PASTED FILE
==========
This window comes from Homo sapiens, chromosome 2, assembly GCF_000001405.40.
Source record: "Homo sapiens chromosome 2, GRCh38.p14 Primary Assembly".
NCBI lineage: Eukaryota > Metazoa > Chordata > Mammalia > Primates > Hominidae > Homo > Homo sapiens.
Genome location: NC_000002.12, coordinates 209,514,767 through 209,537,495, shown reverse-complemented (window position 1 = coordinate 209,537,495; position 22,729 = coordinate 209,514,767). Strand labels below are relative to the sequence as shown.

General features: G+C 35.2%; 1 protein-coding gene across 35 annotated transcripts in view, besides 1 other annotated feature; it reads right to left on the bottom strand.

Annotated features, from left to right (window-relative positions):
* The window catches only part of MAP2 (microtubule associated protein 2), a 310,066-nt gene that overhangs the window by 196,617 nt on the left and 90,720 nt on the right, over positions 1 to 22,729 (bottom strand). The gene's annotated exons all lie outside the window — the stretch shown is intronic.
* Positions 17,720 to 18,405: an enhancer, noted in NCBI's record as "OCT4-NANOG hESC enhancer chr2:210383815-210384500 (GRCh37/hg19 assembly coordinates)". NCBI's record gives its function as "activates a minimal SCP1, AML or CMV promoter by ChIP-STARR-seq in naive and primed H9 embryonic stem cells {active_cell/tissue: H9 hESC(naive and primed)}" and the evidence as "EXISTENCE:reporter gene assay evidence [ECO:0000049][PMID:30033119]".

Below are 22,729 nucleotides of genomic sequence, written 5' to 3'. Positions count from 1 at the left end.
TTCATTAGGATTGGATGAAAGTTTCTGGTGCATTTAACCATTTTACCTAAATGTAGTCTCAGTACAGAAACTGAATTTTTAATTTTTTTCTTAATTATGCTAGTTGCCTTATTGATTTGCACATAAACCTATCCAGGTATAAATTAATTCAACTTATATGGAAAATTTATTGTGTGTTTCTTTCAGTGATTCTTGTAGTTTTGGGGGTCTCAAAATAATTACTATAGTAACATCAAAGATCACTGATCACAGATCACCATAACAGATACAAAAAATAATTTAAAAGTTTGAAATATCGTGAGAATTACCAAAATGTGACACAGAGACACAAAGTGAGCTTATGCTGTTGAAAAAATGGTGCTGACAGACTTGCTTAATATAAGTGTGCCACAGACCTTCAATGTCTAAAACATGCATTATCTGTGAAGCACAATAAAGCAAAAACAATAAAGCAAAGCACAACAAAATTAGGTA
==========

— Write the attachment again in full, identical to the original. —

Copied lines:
This window comes from Homo sapiens, chromosome 2, assembly GCF_000001405.40.
Source record: "Homo sapiens chromosome 2, GRCh38.p14 Primary Assembly".
NCBI lineage: Eukaryota > Metazoa > Chordata > Mammalia > Primates > Hominidae > Homo > Homo sapiens.
Genome location: NC_000002.12, coordinates 209,514,767 through 209,537,495, shown reverse-complemented (window position 1 = coordinate 209,537,495; position 22,729 = coordinate 209,514,767). Strand labels below are relative to the sequence as shown.

General features: G+C 35.2%; 1 protein-coding gene across 35 annotated transcripts in view, besides 1 other annotated feature; it reads right to left on the bottom strand.

Annotated features, from left to right (window-relative positions):
* The window catches only part of MAP2 (microtubule associated protein 2), a 310,066-nt gene that overhangs the window by 196,617 nt on the left and 90,720 nt on the right, over positions 1 to 22,729 (bottom strand). The gene's annotated exons all lie outside the window — the stretch shown is intronic.
* Positions 17,720 to 18,405: an enhancer, noted in NCBI's record as "OCT4-NANOG hESC enhancer chr2:210383815-210384500 (GRCh37/hg19 assembly coordinates)". NCBI's record gives its function as "activates a minimal SCP1, AML or CMV promoter by ChIP-STARR-seq in naive and primed H9 embryonic stem cells {active_cell/tissue: H9 hESC(naive and primed)}" and the evidence as "EXISTENCE:reporter gene assay evidence [ECO:0000049][PMID:30033119]".

Below are 22,729 nucleotides of genomic sequence, written 5' to 3'. Positions count from 1 at the left end.
TTCATTAGGATTGGATGAAAGTTTCTGGTGCATTTAACCATTTTACCTAAATGTAGTCTCAGTACAGAAACTGAATTTTTAATTTTTTTCTTAATTATGCTAGTTGCCTTATTGATTTGCACATAAACCTATCCAGGTATAAATTAATTCAACTTATATGGAAAATTTATTGTGTGTTTCTTTCAGTGATTCTTGTAGTTTTGGGGGTCTCAAAATAATTACTATAGTAACATCAAAGATCACTGATCACAGATCACCATAACAGATACAAAAAATAATTTAAAAGTTTGAAATATCGTGAGAATTACCAAAATGTGACACAGAGACACAAAGTGAGCTTATGCTGTTGAAAAAATGGTGCTGACAGACTTGCTTAATATAAGTGTGCCACAGACCTTCAATGTCTAAAACATGCATTATCTGTGAAGCACAATAAAGCAAAAACAATAAAGCAAAGCACAACAAAATTAGGTA